To the Ineffable All,

I have a old, old DOS 2.0 exe file that I am debugging.  Everything goes fine with my DOS debugger (D86), until the it encounters an INT 10, AH=0, AL=10H, Set Video Mode.  That instruction clears the screen, and leaves the debugger brain dead, with barely enough smarts to process its quit command.  In other words, the program while  running through the debugger, shoots itself.  I suppose I could rig up some kind of dual monitor setup, but that would be a hassle.  Anyone know how to make the program run in one window, and the debugger in another?  Both the debugger and program have to run in a DOS window on XP.  Thanks,  Ratch
Posted on 2010-02-07 16:21:17 by Ratch
32-bit windows XP emulates DOS, including the Set Video Mode function. The exact method of emulation most probably interferes with the debugger. If you want REAL emulation, get the original DOS disks and run boot in Bochs. Only then will you be able to see EXACTLY what is going on.
Posted on 2010-02-07 17:27:42 by ti_mo_n
ti-mo-n,

    Sorry I did not get back to you earlier.  I think I know EXACTLY what is going on.  The program is wiping the debugger out because they are using the same DOS window, same monitor, and the same video card.  So running on a true blue DOS O/S will not help me too much.  What I really need is a debugger that keeps its DOS window and the user window separate as far as software and hardware are concerned.  I don't know if that is possible when both the debugger and the program use the same video card, and the user program issues a  INT 10, AH=0, AL=10H, Set Video Mode that reinitializes the whole display.  How do programmers debug programs that utilize video display BIOS interrupts anyway?  At least one inquiring mind would like to know.  Ratch
Posted on 2010-02-08 21:58:35 by Ratch
Ratch,

Most debuggers use some kind of video mode/buffer swapping to save user screen when debuggee stops and restore it when you choose to run debuggee again. At least AFD and Turbo Debugger do it even in NTVDM. I've just checked it for simple mode 10h (640*350*4bpp) "Hello, world!" .Com program.
Posted on 2010-02-08 22:54:45 by baldr
baldr,

Thanks for your reply.  What does AFD and NTVDM mean?  Anyway, I tried Borland's Turbo Debugger.  Although it did not crash, it lost its IP value, cleared the user screen, and could not be used for further debugging after a INT 10H, AH=0, AL=10H Set Video Mode instruction.  Ratch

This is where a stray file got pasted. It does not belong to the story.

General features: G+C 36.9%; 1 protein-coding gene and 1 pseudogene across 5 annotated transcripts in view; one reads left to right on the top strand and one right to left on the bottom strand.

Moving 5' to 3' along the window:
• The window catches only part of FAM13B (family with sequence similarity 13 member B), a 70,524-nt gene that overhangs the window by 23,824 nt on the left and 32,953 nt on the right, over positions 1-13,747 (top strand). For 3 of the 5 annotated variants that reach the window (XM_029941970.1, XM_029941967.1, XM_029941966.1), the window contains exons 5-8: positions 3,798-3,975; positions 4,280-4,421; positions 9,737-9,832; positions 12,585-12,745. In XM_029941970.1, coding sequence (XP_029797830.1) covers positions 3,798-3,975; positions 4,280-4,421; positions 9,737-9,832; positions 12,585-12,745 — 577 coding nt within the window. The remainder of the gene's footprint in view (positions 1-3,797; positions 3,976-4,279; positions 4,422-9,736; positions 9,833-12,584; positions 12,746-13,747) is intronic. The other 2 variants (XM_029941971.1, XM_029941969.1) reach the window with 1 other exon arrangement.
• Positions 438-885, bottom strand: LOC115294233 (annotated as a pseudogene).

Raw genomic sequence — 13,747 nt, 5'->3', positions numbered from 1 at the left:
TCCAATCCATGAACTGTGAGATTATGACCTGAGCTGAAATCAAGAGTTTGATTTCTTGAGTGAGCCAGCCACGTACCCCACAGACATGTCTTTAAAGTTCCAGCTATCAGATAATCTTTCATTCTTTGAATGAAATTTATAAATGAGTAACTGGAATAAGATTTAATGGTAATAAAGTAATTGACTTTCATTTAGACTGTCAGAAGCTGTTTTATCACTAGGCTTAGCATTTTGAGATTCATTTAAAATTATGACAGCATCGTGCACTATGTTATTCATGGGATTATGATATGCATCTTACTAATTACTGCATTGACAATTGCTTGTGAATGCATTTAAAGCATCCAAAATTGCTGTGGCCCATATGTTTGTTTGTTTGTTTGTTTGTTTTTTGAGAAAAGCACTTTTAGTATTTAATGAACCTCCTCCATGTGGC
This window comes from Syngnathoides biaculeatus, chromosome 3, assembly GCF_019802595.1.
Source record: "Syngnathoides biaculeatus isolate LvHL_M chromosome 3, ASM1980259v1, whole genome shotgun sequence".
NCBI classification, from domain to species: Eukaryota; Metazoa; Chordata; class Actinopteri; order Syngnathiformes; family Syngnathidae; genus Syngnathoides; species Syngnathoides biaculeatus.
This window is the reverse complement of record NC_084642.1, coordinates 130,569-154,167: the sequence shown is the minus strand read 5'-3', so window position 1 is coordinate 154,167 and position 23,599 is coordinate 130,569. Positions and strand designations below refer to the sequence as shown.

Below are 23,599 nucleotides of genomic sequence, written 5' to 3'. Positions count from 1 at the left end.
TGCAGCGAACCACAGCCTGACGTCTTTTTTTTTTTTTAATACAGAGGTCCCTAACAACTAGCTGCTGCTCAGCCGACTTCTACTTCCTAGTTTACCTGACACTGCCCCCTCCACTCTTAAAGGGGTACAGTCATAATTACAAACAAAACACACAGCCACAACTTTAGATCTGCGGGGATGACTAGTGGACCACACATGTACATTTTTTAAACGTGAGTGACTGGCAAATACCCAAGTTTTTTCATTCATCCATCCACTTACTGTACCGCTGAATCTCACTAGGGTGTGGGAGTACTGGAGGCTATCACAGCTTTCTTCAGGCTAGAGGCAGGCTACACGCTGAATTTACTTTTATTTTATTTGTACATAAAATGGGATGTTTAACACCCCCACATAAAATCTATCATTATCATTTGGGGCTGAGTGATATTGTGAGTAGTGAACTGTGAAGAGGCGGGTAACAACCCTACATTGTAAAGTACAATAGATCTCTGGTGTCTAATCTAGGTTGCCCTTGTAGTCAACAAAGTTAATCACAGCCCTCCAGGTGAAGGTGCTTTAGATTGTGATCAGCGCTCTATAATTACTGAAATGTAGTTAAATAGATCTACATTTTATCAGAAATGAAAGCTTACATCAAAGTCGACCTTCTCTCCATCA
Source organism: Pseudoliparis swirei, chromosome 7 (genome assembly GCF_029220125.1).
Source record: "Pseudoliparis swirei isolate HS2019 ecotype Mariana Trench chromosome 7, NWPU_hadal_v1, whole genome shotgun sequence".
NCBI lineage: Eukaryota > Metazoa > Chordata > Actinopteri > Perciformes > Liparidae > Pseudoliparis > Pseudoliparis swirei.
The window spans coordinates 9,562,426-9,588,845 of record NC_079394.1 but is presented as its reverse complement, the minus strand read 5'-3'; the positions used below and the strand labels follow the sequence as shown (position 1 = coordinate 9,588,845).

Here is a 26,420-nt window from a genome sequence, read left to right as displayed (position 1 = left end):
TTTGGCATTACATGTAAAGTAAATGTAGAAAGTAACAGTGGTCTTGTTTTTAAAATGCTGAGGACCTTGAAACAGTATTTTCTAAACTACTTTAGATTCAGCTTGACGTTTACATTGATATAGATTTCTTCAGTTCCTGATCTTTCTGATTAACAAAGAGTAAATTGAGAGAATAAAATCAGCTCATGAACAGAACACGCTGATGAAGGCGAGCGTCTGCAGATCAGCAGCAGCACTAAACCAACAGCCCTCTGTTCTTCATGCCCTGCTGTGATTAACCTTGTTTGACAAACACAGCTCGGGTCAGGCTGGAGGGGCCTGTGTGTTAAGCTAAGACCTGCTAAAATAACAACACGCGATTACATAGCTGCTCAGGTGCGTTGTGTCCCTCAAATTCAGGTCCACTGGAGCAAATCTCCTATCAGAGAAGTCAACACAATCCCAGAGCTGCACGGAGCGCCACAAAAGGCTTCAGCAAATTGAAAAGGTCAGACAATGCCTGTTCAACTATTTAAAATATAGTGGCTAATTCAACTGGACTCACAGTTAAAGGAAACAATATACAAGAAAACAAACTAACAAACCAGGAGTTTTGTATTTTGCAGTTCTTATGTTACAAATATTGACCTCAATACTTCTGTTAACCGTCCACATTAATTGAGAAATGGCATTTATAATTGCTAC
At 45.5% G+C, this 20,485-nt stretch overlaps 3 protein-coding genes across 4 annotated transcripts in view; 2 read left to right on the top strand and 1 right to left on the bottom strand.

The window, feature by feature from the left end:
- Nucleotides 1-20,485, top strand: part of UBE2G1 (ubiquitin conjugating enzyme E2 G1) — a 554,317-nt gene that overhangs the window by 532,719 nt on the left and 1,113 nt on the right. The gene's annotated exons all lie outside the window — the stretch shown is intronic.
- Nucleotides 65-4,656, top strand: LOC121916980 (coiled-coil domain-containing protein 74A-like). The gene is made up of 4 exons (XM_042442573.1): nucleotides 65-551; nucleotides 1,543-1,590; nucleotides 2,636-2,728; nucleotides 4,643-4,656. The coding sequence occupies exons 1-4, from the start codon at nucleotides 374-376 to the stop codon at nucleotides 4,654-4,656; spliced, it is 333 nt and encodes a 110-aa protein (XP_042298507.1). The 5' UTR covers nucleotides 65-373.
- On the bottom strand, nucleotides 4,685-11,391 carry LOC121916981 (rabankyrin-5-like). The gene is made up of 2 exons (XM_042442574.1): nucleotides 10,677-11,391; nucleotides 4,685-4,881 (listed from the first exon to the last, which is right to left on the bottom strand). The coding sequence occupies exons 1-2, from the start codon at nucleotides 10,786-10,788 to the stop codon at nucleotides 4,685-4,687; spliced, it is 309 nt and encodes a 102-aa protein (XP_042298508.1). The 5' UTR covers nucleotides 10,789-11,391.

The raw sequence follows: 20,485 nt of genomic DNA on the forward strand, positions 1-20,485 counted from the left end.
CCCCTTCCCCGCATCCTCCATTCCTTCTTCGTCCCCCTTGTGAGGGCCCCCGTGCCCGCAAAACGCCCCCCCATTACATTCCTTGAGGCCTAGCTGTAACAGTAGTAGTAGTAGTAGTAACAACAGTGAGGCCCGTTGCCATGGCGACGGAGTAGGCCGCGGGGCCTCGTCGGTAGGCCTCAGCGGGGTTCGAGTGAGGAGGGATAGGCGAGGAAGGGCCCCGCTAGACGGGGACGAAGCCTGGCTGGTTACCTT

Posted on 2010-02-09 00:33:03 by Ratch
Ratch,

AFD stands for Advanced Fullscreen Debug (1987), NTVDM is Windows NT subsystem that runs 16-bit (DOS and Windows) applications.

Which version of TD did you use? Mine (3.1) works fine (though I've tested only simple program that set video mode 10h, printed "Hello, world!" using 0Eh and set mode back to CO80).
Posted on 2010-02-09 02:35:42 by baldr
Considering using an x86 emulator like QEMU or Bochs, and taking advantage of the built-in debugger of those? Since you'll be doing emulation (rather than NTVDM's "encapsulation") you can get a "more true DOS experience", and the debugging QEMU or Bochs offers is less invasive than running a debugger in the host system.
Posted on 2010-02-09 05:01:24 by f0dder
baldr,

Thanks for defining the acronyms.  I used TD Version 5.0 . So far, all I tried is a DOS box in a cmd DOS window.  Perhaps a full DOS machine will produce better results.  Ratch
Posted on 2010-02-09 10:33:05 by Ratch
f0dder,

    Sounds like good advice.  I will try to get up to speed on one or both methods.  Ratch
Posted on 2010-02-09 10:36:32 by Ratch
Fifteen years ago I employeed remote debugging in MS-DOS using Borland TD.EXE and TDREMOTE.EXE for video driver developement.
It was fascinating, I could step into INT10h BIOS with F7, watch the CRTC registers being updated step by step and its impact on screen of the second monitor.

I'm not sure if this will work with NTVDM, you will need null-modem cable and two DOS computers with serial port.
Posted on 2010-02-09 17:40:33 by vit$oft
vit$oft,

TD employs smart screen swapping scheme, it almost survived mode-X (320*240*8bpp). Borland was one great SW company once upon a time.
Posted on 2010-02-09 18:30:13 by baldr
Ratch: one thing, though - last time I used the built-in debuggers for Bochs and QEMU, they were at about the level of user-friendliness as GDB... apparently there's a "new and friendly debugger GUI" (or several ones, looking at osdev.org threads), but I dunno if any have been merged into the mainline bochs distribution... the default version compiled for win32 is very basic, not eving having SMP or VMX enabled.

EDIT: my bad, a graphical debugger is included with the default win32 distribution, you just have to enable it by copying bochsrc-sample.txt to bochsrc and "set stuff up" :)
Posted on 2010-02-09 21:46:44 by f0dder